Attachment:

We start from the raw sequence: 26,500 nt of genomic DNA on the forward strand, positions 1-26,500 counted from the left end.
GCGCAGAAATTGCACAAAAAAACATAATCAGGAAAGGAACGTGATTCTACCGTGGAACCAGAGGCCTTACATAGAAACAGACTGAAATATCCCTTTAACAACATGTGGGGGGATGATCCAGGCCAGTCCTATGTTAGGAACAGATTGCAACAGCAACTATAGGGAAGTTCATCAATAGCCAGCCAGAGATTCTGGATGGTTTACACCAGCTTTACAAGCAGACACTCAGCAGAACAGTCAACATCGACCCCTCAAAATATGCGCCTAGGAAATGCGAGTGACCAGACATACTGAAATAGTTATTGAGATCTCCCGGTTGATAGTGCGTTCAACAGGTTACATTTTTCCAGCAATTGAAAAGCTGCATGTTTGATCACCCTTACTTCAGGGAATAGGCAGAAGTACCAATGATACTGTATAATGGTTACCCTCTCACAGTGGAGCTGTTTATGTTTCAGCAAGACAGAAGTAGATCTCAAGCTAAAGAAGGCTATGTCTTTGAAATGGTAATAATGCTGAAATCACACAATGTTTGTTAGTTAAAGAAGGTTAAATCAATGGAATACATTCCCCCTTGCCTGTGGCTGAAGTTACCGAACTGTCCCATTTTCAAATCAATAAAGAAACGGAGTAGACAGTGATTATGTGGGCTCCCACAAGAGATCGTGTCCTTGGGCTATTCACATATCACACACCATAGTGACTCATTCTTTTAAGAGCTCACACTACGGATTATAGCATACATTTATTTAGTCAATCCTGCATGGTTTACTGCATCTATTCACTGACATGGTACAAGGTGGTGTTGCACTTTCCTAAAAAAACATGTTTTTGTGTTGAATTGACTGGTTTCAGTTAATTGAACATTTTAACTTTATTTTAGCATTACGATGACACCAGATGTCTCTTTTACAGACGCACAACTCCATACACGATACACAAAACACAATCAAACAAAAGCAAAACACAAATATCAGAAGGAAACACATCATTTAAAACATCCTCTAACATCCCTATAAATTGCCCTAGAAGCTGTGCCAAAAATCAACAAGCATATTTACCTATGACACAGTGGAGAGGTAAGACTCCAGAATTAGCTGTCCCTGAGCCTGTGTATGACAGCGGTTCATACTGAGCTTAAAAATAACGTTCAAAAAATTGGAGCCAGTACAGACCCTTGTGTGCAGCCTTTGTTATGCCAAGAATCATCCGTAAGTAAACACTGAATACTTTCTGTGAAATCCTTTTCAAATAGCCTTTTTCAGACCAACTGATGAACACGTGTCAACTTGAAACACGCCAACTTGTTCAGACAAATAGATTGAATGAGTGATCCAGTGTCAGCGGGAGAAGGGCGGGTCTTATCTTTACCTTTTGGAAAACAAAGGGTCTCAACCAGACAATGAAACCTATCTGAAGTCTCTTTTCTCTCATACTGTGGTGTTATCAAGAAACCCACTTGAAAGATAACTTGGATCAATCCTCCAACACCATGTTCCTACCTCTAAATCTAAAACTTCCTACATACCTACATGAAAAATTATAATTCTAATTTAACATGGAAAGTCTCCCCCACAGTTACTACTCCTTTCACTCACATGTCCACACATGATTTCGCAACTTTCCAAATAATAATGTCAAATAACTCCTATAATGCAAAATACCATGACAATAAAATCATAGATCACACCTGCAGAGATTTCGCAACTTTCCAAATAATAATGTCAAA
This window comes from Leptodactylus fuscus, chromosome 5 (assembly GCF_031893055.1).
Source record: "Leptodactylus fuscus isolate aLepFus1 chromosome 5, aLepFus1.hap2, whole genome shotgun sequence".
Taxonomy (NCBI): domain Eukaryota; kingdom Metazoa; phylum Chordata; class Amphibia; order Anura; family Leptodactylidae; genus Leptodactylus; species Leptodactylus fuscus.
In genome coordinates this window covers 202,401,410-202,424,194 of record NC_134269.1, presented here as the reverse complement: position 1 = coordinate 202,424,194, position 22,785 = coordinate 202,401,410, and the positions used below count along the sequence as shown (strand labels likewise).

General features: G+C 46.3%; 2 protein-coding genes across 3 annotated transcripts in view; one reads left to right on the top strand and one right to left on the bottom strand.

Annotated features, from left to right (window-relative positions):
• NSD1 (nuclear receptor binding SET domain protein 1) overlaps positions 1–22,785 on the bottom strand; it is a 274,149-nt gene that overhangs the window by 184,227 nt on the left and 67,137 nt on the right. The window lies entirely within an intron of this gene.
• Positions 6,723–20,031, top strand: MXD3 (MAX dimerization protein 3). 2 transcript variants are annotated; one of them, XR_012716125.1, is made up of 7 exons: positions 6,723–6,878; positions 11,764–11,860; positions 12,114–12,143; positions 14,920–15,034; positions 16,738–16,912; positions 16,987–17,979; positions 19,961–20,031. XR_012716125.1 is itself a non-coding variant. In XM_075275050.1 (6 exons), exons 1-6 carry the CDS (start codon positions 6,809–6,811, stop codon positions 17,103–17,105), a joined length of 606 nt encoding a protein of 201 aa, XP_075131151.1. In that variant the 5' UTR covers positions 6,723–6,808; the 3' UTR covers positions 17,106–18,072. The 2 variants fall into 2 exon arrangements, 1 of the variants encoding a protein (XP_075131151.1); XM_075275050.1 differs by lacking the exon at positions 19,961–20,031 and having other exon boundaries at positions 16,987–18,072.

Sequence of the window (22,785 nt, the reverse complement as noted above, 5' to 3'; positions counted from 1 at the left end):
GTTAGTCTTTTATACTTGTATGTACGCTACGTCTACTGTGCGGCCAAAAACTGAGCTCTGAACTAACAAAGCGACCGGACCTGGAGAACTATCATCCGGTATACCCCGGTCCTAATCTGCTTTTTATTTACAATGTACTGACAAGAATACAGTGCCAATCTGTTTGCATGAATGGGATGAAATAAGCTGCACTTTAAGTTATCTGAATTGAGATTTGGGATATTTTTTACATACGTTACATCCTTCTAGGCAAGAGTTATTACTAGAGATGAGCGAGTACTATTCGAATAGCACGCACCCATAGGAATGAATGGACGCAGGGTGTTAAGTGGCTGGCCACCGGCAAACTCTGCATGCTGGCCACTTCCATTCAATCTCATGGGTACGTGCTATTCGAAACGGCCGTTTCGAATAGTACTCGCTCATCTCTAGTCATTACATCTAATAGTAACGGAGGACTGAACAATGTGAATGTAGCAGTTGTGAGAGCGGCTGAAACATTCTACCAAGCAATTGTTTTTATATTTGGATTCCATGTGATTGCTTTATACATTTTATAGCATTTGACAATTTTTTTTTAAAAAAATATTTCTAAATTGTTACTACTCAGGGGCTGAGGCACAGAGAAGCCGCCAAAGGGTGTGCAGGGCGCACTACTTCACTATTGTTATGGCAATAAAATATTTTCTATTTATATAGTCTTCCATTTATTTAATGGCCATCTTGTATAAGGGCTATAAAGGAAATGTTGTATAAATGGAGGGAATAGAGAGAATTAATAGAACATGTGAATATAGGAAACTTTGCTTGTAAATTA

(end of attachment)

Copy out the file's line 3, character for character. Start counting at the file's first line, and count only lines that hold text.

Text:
This window comes from Leptodactylus fuscus, chromosome 5 (assembly GCF_031893055.1).